Angelina Jolie responded to growing backlash over the casting process for her latest film, saying she was “upset” that an improvised scene during auditions had been misconstrued as taking real money away from impoverished children.
In a Vanity Fair interview published last week about her film “First They Killed My Father,” Jolie described a game played by the casting directors with the young Cambodian children auditioning for the lead role of Loung Ung.
Jolie, a special envoy for the United Nations refugee agency, told Vanity Fair she looked for her lead star in orphanages, circuses and slum schools.
Jolie defends casting process
In the casting, a child was placed in front of money on a table, asked to think of what they needed it for and to snatch it away. Jolie would then pretend to catch them, and the child would have to lie about why they stole the money.
“I am upset that a pretend exercise in an improvisation, from an actual scene in the film, has been written about as if it was a real scenario,” Jolie, who directed the film, said in a statement on Sunday.
“The suggestion that real money was taken from a child during an audition is false and upsetting. I would be outraged myself if this had happened.”
Users on social media slammed Jolie’s casting game as cruel and exploiting impoverished children. Vanity Fair reporter Evgenia Peretz called the casting game “disturbing in its realism” in the profile, while Kayla Cobb at pop culture website Decider.com compared the game to a psychological thriller.
“Everyone should know better than to literally dangle money in front of impoverished children … no movie is worth psychologically traumatizing multiple children,” Cobb wrote.
Movie set during Khmer Rouge regime
“First They Killed My Father” is about the 1970s Khmer Rouge regime under which more than 1 million people died. It is due to be released globally and on Netflix in September.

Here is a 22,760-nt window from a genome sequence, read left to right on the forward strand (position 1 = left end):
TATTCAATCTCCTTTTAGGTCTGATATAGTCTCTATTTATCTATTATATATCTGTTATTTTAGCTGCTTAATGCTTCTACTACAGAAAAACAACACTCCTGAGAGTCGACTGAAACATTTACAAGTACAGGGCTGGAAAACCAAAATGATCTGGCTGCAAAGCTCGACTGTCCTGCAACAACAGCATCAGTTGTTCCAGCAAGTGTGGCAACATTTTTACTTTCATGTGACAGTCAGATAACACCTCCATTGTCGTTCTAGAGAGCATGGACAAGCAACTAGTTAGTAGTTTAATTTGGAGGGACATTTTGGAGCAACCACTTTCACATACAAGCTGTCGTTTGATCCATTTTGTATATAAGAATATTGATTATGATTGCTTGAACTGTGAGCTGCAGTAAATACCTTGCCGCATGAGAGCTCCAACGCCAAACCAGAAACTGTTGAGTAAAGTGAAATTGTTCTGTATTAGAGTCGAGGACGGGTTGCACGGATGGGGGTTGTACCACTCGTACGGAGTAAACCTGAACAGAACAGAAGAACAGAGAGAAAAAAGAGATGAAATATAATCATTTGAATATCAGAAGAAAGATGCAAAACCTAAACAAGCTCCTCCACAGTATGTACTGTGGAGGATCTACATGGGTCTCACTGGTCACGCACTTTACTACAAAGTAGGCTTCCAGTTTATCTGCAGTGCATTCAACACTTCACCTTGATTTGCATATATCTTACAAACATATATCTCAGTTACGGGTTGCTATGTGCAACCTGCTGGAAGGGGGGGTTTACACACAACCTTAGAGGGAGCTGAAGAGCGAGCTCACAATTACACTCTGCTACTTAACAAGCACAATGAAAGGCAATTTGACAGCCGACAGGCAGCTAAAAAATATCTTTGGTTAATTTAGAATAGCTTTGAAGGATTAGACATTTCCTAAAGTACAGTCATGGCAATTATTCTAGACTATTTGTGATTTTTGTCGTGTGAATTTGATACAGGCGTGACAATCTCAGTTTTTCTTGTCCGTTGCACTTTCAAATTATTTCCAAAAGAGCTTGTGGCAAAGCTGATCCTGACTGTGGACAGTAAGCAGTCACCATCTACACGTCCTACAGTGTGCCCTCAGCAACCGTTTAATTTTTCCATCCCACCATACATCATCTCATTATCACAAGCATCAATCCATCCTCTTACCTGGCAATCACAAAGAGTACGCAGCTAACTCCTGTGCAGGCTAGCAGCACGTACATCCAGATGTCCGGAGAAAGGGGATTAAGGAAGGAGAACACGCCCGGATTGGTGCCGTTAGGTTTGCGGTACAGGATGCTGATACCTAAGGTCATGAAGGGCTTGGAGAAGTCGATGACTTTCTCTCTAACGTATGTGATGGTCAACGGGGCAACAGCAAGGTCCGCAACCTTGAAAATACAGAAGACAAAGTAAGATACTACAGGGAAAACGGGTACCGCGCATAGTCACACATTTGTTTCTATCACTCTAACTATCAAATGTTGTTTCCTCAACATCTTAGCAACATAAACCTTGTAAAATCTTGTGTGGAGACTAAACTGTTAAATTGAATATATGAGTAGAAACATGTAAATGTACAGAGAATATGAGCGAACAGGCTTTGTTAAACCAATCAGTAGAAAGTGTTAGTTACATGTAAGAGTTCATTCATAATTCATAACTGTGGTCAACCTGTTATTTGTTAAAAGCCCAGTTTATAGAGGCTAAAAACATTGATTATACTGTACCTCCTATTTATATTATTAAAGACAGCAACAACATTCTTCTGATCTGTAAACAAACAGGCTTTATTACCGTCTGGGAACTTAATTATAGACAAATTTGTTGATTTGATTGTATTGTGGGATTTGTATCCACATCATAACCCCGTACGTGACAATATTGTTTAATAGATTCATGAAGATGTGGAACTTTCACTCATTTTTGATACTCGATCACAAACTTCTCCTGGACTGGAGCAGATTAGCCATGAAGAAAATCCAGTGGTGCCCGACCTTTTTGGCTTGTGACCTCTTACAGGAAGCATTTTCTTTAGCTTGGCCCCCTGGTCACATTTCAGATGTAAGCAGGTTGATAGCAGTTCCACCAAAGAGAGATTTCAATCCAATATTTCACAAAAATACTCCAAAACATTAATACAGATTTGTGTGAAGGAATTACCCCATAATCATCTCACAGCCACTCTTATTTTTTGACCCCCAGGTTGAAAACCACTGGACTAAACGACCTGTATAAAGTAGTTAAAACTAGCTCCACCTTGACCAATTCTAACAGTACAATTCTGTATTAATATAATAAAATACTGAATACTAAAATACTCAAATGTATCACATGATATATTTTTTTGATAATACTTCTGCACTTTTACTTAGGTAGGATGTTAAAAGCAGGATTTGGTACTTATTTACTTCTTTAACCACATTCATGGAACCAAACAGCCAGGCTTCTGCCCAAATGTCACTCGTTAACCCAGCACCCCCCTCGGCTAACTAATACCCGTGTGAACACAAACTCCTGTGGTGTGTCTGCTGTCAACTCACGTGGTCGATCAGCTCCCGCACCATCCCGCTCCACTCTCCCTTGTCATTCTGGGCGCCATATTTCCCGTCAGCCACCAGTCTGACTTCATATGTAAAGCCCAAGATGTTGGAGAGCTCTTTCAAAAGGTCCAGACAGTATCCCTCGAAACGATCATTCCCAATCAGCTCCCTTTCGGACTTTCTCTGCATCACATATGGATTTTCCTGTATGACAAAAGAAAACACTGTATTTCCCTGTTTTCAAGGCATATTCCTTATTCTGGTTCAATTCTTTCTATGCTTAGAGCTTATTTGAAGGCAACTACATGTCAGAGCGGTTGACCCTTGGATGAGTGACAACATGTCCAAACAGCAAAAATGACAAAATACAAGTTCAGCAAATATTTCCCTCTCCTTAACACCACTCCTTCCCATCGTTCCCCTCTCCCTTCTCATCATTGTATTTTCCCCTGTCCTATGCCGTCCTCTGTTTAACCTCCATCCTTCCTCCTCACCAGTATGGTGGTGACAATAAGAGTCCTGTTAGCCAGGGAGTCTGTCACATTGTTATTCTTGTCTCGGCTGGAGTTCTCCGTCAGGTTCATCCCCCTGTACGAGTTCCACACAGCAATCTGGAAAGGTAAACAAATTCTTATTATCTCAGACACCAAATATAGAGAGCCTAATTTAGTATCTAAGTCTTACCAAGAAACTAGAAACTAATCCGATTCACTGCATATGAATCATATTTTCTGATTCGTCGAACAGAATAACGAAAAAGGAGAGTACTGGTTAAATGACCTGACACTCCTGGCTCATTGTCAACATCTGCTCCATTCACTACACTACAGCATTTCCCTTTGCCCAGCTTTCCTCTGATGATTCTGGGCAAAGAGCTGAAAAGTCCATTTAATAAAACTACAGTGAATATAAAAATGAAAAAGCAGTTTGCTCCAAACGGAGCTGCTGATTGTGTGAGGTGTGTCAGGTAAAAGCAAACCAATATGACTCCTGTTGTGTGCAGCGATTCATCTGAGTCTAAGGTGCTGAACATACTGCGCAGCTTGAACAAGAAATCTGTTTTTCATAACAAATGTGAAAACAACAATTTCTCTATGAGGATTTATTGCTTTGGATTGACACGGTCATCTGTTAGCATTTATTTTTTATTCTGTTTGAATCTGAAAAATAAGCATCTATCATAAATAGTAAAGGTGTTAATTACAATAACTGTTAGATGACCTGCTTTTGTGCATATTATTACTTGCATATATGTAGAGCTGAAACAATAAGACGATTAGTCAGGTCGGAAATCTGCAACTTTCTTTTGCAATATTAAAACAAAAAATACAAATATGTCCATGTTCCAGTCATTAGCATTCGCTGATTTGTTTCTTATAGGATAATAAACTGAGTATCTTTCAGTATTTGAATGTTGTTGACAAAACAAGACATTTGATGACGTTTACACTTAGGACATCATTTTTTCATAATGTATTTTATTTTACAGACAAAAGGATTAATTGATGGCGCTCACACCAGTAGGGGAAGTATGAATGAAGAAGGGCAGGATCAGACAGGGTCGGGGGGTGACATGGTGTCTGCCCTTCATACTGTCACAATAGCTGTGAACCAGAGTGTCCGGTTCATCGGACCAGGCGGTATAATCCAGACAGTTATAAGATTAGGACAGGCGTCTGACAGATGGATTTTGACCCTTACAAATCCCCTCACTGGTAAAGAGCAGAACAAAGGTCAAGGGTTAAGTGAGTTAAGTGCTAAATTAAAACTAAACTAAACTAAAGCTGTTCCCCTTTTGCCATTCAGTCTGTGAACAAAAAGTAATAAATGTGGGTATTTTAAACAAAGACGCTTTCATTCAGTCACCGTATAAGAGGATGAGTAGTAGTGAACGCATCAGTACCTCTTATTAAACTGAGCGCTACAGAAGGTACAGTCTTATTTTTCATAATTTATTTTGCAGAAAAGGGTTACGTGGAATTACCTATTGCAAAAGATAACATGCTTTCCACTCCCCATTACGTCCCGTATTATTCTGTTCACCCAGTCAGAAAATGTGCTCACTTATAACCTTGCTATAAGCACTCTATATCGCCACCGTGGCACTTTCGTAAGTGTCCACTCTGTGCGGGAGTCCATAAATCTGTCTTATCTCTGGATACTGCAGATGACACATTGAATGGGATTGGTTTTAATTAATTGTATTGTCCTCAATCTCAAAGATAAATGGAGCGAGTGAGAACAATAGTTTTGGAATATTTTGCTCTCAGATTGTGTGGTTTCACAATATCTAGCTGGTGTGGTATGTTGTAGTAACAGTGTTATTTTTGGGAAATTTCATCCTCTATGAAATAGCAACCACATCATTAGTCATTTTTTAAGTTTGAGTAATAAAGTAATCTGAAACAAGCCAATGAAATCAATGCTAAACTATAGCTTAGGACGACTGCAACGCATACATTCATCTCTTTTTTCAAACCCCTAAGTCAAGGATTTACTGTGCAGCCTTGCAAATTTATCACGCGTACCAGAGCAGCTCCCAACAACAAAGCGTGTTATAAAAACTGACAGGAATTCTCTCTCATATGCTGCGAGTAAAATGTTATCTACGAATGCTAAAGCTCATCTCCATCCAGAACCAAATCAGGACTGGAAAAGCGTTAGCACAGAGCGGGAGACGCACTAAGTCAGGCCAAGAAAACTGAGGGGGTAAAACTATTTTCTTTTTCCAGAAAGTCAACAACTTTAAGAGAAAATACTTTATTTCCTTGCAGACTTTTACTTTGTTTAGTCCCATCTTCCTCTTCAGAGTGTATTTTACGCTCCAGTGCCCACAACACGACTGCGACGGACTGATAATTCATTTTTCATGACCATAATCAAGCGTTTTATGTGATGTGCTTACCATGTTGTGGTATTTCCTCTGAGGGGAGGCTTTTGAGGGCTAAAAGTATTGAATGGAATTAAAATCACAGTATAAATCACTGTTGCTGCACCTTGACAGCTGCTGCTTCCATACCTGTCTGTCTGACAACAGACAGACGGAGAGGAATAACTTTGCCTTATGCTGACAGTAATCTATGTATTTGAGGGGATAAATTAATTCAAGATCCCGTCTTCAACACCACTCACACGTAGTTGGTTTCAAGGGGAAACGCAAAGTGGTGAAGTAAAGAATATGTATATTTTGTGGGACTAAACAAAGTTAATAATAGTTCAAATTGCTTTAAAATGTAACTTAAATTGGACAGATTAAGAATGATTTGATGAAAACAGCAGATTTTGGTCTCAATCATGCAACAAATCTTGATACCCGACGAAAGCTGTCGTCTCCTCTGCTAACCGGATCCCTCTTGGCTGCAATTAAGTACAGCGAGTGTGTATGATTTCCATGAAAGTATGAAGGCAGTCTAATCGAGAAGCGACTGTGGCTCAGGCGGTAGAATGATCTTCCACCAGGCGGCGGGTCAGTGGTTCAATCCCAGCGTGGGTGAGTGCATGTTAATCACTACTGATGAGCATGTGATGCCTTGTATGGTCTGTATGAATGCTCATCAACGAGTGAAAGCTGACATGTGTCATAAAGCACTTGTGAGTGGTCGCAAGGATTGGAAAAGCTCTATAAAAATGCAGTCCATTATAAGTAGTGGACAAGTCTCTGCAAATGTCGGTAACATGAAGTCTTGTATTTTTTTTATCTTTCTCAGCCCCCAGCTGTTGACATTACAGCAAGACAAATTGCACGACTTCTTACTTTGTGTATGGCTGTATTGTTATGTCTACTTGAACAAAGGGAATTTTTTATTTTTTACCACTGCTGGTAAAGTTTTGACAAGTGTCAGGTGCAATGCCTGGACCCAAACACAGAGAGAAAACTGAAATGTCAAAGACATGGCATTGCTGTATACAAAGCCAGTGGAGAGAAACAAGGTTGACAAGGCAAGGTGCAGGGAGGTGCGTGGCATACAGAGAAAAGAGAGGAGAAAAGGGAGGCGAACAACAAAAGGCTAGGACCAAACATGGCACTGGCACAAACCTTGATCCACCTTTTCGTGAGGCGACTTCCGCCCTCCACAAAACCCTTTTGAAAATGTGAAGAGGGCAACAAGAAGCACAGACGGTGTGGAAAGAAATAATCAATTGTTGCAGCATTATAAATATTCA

Jolie said the young girl who won the part, Srey Moch, was chosen after “she became overwhelmed with emotion” when forced to give the money back, saying she needed the money to pay for her grandfather’s funeral.
“The children were not tricked or entrapped, as some have suggested,” Rithy Panh, a Cambodian producer on the film, said in a statement. “They understood very well that this was acting, and make believe.”
News Courtesy: VOA NEWS
India must campaign on social media, rewrite text books and engage its young men if it is to tackle child marriage in a country where nearly half of females wed before the legal age, according to a report released on Friday.
As a result, India ranks among countries with the highest rates of child marriage in the world, accounting for a third of the global total of more than 700 million women, according to UNICEF, the United Nations children’s agency.
“Despite the policy attention given to child marriage, implementation has remained ineffective in curbing the root causes, and failed to produce a substantial impact on its eradication,” charity ActionAid India said in its report.